Total retail sales in 2001 were estimated at $3.2 trillion with California, Texas, Florida, and New York leading in volume. Retail sales were estimated at $772.2 billion in the first quarter of 2003. Total e-commerce sales during that period were $11.9 billion, an increase of 25.9% from the first quarter of 2002. In 2001, sales by automotive dealers totaled $840.5 billion. Sales by retailers of grocery stores totaled $434.4 billion and by department stores totaled $234.3 billion.
The growth of great chains of retail stores, particularly in the form of the supermarket, was one of the most conspicuous developments in retail trade following the end of World War II. Nearly 100,000 single-unit grocery stores went out of business between 1948 and 1958; the independent grocer's share of the food market dropped from 50% to 30% of the total in the same period. With the great suburban expansion of the 1960s emerged the planned shopping center, usually designed by a single development organization and intended to provide different kinds of stores in order to meet all the shopping needs of the particular area. Between 1974 and 2000, the square footage occupied by shopping centers in the United States grew at a far greater rate than the nation's population.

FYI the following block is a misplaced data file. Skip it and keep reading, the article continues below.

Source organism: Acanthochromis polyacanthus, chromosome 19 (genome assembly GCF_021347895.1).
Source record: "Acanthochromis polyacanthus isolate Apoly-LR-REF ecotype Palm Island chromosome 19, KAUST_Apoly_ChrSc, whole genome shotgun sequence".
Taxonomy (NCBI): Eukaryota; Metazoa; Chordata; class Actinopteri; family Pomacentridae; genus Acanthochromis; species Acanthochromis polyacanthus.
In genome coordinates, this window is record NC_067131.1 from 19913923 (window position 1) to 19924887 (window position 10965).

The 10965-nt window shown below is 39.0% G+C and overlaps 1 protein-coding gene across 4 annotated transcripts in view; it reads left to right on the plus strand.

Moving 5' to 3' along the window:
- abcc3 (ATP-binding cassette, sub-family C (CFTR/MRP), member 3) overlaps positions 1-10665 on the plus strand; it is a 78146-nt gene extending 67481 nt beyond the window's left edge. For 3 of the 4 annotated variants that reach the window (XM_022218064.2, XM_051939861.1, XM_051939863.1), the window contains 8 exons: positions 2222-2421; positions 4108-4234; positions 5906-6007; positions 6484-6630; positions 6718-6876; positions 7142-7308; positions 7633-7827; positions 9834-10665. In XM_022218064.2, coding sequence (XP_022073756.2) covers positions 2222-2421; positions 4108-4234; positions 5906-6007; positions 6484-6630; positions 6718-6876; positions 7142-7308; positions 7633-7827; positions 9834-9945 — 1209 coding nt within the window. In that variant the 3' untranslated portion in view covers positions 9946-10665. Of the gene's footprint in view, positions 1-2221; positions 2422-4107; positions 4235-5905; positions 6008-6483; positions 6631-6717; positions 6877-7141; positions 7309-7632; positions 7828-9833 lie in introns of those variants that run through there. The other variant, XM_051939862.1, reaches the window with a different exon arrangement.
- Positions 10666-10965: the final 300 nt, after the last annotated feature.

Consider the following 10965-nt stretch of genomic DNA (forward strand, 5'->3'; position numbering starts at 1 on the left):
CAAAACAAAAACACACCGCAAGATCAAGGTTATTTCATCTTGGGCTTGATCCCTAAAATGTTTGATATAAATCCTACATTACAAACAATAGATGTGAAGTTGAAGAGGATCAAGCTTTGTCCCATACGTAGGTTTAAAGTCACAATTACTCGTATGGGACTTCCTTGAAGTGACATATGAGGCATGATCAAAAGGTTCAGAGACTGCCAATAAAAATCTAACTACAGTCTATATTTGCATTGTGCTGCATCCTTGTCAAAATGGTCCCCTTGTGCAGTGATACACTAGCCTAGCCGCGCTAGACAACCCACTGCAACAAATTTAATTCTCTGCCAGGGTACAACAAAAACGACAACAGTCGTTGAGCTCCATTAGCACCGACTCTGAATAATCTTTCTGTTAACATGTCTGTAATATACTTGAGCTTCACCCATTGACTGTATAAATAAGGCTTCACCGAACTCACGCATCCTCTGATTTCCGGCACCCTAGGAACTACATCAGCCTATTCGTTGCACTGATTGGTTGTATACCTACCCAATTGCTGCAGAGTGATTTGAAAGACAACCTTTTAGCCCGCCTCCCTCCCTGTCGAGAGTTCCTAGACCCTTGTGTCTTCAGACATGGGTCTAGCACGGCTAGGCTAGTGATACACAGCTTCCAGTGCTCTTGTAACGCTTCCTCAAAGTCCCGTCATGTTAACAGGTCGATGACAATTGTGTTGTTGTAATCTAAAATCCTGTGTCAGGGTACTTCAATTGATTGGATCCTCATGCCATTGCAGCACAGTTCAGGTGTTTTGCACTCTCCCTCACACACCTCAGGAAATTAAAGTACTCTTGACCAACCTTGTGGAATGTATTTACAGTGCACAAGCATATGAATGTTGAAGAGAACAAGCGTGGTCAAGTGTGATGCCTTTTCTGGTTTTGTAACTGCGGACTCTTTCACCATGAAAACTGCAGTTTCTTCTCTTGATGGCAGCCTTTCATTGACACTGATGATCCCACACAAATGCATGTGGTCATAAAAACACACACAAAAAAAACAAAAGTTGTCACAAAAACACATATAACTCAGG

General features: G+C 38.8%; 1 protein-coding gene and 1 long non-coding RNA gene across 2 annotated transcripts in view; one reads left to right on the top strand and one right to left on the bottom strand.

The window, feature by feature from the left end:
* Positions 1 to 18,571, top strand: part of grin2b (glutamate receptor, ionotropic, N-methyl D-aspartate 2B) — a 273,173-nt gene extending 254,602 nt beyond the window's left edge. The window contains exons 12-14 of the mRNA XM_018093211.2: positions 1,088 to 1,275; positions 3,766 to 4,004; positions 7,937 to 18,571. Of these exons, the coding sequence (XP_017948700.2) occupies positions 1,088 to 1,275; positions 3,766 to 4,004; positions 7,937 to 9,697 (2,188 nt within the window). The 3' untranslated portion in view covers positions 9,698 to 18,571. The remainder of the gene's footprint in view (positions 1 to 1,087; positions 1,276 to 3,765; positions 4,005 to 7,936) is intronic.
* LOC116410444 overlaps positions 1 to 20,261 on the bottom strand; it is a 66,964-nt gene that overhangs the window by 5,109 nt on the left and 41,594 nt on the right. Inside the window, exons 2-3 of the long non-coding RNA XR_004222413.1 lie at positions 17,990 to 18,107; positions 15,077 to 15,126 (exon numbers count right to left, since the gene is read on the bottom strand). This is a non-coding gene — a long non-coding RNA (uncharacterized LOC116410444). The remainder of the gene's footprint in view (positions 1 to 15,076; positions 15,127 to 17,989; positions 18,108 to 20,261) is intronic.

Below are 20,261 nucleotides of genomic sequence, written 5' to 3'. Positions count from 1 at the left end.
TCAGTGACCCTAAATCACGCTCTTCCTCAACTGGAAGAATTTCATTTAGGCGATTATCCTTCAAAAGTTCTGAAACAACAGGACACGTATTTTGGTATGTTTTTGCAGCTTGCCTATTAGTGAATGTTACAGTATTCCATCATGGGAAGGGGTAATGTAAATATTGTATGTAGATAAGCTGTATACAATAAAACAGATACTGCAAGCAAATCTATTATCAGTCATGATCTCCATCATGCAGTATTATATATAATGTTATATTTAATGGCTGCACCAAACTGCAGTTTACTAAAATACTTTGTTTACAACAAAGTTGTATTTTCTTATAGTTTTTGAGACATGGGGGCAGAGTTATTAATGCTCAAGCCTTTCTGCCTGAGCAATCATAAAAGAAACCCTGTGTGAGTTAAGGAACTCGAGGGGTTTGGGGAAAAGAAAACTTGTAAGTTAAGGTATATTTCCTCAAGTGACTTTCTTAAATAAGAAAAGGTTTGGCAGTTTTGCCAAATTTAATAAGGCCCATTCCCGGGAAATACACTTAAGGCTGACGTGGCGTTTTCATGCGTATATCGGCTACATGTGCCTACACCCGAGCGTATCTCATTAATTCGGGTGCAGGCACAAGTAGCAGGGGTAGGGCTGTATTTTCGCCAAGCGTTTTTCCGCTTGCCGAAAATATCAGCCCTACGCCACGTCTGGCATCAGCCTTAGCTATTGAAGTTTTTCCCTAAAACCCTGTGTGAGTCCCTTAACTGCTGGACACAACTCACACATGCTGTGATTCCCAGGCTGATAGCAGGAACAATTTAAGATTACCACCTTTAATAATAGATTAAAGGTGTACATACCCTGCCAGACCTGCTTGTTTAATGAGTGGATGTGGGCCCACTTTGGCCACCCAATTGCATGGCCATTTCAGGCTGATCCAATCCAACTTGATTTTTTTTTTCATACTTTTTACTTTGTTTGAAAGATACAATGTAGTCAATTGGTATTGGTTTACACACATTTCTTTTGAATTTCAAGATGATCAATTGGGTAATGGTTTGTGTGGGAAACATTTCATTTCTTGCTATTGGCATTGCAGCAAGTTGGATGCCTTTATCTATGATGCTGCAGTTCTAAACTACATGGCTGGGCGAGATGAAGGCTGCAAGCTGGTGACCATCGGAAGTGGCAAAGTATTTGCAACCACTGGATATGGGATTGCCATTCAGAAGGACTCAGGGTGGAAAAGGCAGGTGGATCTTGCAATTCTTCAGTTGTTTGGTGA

Sales in 2001 by Wal-Mart, the top discount department store chain, totaled $202 billion; other leading retail chains in 2001, were Home Depot ($53.5 billion); Kroger ($50 billion); Target ($39.2 billion); and Sears ($37.3 billion). Kmart, previously the second-largest retail chain in the United States after Wal-Mart, filed for bankruptcy in January 2002.
Installment credit is a major support for consumer purchases in the United States. Most US families own and use credit cards, and their frequency of use has grown significantly in the 1990s and 2000s with aggressive marketing by credit card companies which have made cards available to households that didn't qualify in the past. The number of cards per household in 2002 was 16.7, including bank credit cards, retail credit cards, and debit cards. The number of credit cards in circulation in 2003 was 1.3 billion. The average household credit card debt in the United States in 2002 was approximately $8,000, and the total credit card debt in the United States at the end of the first quarter 2002 was approximately $660 billion.
The US advertising industry is the world's most highly developed. Particularly with the expansion of television audiences, spending for advertising has increased almost annually to successive record levels. Advertising expenditures in 2002 reached an estimated $117.3 billion, up from $66.58 billion in 1982 and $11.96 billion in 1960. Of the 2002 total, $60.9 billion was spent in broadcast media (radio and television); $48.2 billion was spent on print media (newspapers and magazines), of which $2.8 billion was devoted to national newspapers; and internet advertising amounted to $5.7 billion.
In 2002 wholesale trade had combined total sales of $2.75 trillion.